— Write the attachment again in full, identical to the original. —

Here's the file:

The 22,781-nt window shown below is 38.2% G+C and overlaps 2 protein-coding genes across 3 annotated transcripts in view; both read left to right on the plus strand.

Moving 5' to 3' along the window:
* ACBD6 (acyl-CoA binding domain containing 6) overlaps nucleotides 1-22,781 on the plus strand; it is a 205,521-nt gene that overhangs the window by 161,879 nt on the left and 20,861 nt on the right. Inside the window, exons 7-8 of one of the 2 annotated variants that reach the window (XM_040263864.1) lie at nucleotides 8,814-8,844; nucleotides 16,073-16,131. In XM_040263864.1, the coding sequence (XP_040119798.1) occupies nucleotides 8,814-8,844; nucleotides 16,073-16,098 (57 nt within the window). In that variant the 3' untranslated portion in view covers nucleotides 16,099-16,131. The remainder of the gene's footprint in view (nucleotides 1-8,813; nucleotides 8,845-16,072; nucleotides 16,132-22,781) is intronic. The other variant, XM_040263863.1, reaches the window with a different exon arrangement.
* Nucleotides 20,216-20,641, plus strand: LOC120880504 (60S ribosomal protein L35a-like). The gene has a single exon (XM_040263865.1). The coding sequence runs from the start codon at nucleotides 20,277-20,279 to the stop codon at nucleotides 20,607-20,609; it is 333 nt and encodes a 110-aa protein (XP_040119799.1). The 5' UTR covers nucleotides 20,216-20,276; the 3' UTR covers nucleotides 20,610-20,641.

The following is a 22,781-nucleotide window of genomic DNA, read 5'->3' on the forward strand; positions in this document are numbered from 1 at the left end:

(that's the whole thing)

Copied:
The 22,781-nt window shown below is 38.2% G+C and overlaps 2 protein-coding genes across 3 annotated transcripts in view; both read left to right on the plus strand.

Moving 5' to 3' along the window:
* ACBD6 (acyl-CoA binding domain containing 6) overlaps nucleotides 1-22,781 on the plus strand; it is a 205,521-nt gene that overhangs the window by 161,879 nt on the left and 20,861 nt on the right. Inside the window, exons 7-8 of one of the 2 annotated variants that reach the window (XM_040263864.1) lie at nucleotides 8,814-8,844; nucleotides 16,073-16,131. In XM_040263864.1, the coding sequence (XP_040119798.1) occupies nucleotides 8,814-8,844; nucleotides 16,073-16,098 (57 nt within the window). In that variant the 3' untranslated portion in view covers nucleotides 16,099-16,131. The remainder of the gene's footprint in view (nucleotides 1-8,813; nucleotides 8,845-16,072; nucleotides 16,132-22,781) is intronic. The other variant, XM_040263863.1, reaches the window with a different exon arrangement.
* Nucleotides 20,216-20,641, plus strand: LOC120880504 (60S ribosomal protein L35a-like). The gene has a single exon (XM_040263865.1). The coding sequence runs from the start codon at nucleotides 20,277-20,279 to the stop codon at nucleotides 20,607-20,609; it is 333 nt and encodes a 110-aa protein (XP_040119799.1). The 5' UTR covers nucleotides 20,216-20,276; the 3' UTR covers nucleotides 20,610-20,641.

The following is a 22,781-nucleotide window of genomic DNA, read 5'->3' on the forward strand; positions in this document are numbered from 1 at the left end: